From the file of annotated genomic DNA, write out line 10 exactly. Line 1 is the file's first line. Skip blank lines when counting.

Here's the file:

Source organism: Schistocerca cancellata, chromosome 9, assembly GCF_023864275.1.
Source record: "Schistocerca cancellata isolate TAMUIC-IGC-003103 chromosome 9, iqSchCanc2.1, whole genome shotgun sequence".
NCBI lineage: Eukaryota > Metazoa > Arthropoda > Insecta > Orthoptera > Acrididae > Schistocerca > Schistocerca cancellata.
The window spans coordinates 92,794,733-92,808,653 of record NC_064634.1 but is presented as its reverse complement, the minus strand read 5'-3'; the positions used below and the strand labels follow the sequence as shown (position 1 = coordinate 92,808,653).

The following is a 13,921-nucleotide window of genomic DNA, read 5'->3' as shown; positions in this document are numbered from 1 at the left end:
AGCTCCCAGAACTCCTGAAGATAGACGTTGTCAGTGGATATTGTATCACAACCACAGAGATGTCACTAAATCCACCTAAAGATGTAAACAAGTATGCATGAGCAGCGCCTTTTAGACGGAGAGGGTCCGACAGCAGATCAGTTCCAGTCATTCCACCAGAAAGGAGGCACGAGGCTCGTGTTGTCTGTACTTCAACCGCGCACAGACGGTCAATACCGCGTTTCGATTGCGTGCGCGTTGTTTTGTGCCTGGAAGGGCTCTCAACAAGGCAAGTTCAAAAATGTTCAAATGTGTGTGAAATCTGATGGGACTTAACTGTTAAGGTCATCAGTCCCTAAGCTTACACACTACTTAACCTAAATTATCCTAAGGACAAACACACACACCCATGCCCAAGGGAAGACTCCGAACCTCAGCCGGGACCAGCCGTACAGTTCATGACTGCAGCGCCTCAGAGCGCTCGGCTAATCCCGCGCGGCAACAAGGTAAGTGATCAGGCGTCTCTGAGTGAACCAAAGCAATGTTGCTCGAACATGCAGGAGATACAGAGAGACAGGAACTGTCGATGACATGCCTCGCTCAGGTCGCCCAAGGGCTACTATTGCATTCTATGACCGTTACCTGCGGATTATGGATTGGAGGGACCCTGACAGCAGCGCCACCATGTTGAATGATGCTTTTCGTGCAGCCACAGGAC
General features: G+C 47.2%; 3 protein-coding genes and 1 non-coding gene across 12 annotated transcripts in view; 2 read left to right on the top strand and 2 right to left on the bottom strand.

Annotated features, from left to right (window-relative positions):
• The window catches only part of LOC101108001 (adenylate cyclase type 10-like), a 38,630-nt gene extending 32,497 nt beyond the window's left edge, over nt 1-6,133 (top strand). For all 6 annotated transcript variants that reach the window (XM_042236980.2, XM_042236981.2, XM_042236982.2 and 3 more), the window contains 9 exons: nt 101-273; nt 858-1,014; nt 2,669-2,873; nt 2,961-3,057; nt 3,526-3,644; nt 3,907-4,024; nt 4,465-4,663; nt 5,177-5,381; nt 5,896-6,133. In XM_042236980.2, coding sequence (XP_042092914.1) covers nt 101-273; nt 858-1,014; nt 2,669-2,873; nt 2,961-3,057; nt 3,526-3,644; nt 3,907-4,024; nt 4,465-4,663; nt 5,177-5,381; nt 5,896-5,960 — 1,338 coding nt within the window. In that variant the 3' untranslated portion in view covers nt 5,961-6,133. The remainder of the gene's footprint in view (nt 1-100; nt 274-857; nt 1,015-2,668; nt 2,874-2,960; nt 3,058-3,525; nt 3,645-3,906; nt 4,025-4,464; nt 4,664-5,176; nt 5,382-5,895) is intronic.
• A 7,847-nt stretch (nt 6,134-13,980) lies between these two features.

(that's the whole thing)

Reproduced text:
• A 7,847-nt stretch (nt 6,134-13,980) lies between these two features.